1 Plaintiff sues for damages in excess of N$144 million based on defendants' conduct of not adhering to a renovation agreement and a maintenance agreement at the Hosea Kutako International Airport.
2. Plaintiff.is a Namibian registered close corporation with one member, being an Egyptian National with residence in Namibia.
3. Defendant's reason for not complying with the contracts, is that the conclusion thereof was void or voidable in view thereof that its former Board did not follow the correct procedures in awarding the contracts to the plaintiff.
4. Defendant apparently reneged due to its own wrongdoing.
5. Defendant say that it has reason to believe that plaintiff will not be able to meet possible adverse costs orders in the event of it not succeeding with its claims.
6 The Court is entitled to consider the nature of the claim in broad terms when adjudicating the request for security.
7. Defendant rely on section 8 of the Close Co-operation Act, Act 26 of 1988 which provide for a reason to believe that if a close corporation is unsuccessful in its claim, it will be unable to pay adverse costs orders.
8. In Northbank Diamonds Ltd v FTK Holland BV and others 2003(1) SA 189 (NmS) at 193 and 194, the Namibian Supreme Court found that credible testimony should underpin the reason to believe and surmise, speculation and belief, not supported by necessary facts, would not suffice. The onus to prove rests on the applicant for security. Where the financial ability of the respondent is peculiarly in its knowledge, less evidence will suffice to establish prima facie that the reason to believe is well grounded. Less evidence should not open the door for surmise and speculation.
9. I accept the contention that the applicant should not benefit from its own wrongdoing. The wrongs of the applicant, if so found at a later stage, can however not assist the court now for the very fact that it is yet to be proved, and importantly in an application for security for costs, is less applicable because if security is ordered, the security remains as a distinct guarantee for costs in the event the respondent is unsuccessful. It does not benefit the applicant's pocket/patrimony and does not vest in the applicant. Security for costs is to guarantee against possible empty adverse costs orders only. If respondent is successful, respondent will still have the security for its disposition. The concern of the respondent is the quantum of security claimed, because it may in the interim have an adverse impact on its cash flow and available resources to carry on business as usual and limit available resources to pay its own ongoing litigation. The quantum of security requested in my view is not exorbitant.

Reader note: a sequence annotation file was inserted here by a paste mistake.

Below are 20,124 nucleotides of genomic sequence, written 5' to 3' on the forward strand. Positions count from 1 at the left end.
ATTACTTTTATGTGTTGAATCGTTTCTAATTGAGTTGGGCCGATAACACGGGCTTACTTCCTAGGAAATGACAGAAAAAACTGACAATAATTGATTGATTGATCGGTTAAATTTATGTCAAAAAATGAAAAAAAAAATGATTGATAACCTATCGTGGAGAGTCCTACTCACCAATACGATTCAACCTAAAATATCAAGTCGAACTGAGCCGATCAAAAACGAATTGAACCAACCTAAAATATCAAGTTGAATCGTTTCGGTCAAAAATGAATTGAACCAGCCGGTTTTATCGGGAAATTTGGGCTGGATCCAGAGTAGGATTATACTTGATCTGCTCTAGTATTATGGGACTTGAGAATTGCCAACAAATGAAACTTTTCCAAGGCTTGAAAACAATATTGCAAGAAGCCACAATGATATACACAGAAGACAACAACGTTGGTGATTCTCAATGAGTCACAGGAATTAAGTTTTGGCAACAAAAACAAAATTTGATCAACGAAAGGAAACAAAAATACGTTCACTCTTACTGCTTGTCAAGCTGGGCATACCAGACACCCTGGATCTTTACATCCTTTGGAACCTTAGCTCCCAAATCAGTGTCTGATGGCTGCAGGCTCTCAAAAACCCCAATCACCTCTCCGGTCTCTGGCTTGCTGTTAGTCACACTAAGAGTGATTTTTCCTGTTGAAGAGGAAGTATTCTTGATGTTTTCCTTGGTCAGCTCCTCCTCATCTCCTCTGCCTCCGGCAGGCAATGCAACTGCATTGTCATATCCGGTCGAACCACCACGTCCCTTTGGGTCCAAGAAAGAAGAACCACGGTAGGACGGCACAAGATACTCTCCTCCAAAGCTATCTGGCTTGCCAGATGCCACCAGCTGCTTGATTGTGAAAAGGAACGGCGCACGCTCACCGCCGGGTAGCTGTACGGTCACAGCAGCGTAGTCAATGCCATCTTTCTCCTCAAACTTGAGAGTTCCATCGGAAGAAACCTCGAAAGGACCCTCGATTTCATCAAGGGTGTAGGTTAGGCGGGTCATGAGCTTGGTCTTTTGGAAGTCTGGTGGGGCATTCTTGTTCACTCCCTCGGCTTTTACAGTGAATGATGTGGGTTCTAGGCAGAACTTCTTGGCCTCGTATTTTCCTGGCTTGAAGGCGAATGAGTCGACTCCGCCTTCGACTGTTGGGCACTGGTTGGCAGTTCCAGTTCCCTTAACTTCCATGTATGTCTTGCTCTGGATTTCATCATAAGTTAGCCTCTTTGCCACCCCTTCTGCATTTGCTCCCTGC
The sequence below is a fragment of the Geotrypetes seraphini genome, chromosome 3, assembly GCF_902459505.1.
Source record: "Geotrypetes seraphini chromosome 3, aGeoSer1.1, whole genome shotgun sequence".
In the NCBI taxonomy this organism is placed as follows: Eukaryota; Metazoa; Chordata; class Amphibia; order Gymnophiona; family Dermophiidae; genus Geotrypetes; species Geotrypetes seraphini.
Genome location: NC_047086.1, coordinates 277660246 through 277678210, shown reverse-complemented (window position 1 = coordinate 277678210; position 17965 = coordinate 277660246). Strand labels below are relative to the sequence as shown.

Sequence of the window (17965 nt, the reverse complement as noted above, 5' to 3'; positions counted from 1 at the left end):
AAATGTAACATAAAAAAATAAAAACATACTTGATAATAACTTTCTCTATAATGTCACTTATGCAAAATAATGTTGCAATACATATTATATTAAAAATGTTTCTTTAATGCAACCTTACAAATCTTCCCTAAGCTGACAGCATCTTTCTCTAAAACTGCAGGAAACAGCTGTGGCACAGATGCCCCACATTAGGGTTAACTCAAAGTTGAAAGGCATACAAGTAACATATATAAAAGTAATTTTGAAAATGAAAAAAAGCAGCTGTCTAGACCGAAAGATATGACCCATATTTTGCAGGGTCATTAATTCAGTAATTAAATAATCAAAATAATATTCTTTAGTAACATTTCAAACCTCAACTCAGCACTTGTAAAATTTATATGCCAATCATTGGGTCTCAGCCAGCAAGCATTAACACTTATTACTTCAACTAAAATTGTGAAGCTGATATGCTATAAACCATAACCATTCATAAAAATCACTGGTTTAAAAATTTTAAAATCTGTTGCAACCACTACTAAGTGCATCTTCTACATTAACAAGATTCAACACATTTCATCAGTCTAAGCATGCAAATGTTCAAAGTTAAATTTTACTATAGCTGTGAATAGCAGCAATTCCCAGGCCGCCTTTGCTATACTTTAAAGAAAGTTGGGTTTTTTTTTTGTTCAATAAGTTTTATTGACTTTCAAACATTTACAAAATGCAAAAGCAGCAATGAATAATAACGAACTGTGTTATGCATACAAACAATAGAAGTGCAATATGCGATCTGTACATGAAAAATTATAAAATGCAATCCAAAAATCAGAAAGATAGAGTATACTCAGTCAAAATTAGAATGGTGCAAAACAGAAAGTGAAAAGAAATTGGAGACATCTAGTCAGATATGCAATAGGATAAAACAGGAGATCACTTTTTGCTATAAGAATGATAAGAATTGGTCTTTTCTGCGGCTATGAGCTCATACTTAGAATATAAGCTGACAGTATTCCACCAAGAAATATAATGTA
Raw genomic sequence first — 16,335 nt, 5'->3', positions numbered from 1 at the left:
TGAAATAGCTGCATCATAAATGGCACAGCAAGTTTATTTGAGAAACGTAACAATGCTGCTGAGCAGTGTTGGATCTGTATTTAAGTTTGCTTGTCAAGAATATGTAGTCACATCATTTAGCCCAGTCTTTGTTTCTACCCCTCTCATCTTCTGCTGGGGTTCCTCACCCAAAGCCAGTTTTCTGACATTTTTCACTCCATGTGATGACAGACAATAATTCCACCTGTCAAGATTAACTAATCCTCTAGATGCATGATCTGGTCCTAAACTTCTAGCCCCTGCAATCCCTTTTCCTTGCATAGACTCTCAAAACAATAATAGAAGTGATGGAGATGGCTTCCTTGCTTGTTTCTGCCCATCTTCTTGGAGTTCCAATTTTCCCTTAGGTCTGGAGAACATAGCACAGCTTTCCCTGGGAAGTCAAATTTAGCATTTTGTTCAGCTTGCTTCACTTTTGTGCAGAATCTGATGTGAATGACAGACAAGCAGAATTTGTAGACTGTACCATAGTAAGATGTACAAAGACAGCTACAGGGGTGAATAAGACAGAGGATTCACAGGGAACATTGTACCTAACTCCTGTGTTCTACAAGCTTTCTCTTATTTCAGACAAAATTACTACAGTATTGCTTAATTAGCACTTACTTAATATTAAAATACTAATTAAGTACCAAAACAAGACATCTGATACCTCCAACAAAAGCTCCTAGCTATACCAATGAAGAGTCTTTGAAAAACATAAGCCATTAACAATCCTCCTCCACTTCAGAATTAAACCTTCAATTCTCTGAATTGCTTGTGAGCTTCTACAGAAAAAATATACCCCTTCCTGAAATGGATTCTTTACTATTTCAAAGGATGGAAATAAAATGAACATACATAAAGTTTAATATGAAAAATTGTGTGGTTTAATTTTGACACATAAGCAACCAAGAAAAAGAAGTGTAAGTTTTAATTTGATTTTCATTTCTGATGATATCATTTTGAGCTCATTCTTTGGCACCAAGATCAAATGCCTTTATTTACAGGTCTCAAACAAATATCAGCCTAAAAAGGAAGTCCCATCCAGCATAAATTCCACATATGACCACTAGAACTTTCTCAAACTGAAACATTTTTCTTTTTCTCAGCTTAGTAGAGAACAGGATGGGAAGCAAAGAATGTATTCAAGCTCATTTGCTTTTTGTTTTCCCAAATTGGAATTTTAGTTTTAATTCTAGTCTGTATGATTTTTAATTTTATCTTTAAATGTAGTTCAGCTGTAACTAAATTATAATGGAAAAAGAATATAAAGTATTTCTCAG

10. That said, the court should first consider whether the applicant has indeed made out a case for security.
11. Applicant made two founding affidavits in support for its application and on 11 June 2018 request the court to order Mr Omar of the respondent to be cross examined.
12. The court is not inclined in the circumstances of this application for security, after two main affidavits by the applicant in an attempt to put credible evidence before the court to prove its reasonable belief of inability to pay adverse costs orders on the respondent's part. Applicant had ample opportunity to make its case.
13. Applicant's evidence in support of its application is mainly based on assumptions, speculation, hearsay and inferential reasoning based on the aforementioned. Its belief should be based on acceptable evidence supported by facts and confirmatory evidence tendered by somebody having personal knowledge. For instance and concerning the extensive searches by its legal practitioner, a confirmatory affidavit was filed which is not complete and consist only of page 1 and 3 of Clive Kavendjii's statement. There is therefore no confirmation of the applicable allegations by Mr Shipuata.
14. It is true however that the respondent, in answering the case of the applicant could easily have allayed the beliefs of the applicant by supplying evidence to the contrary in the form of financial statements. The onus is however not on the respondent.
15. Respondent testified in rebuttal that -
15.1. It is operationally active and in the process of finalising an agreement for the supply of military equipment in excess of one million Euro.
15.2 It has goods and accessories worth over N$6 million at his warehouse in Windhoek.
15.3 It has an active bank account at Nedbank Namibia showing a credit in excess of N$2 million as at
15.4 It was registered in 2005 for the supply and delivery of different types of goods to the Namibian military and police.
15.5 It received high volume orders involving funds exceeding approximately N$100 million since doing business in Namibia and neighbouring countries.
15.6 The nature of its supplies to the Government of Namibia is confidential.
15.7 It is in a position to pay any reasonable cost order against it.
16. Applicant may criticise the contents of paragraph 15 above, but is not in a position to assert that it is probably false, neither did applicant supply the court with acceptable credible evidence in support of its reason to believe respondent's inability to pay adverse cost orders.
17 In the result the court orders that -
17.1 Applicant's application for security is declined with costs for respondent.
17.2 Respondent's costs is subject to the limitation provided for in Rule 32(11) of the Rules of the Court and includes the costs of one instructing and one instructed counsel on a party and party scale.
of Dr Weder,Kauta & Hoveka Inc., Windhoek
of Kangueehi & Kavendjii Inc., Windhoek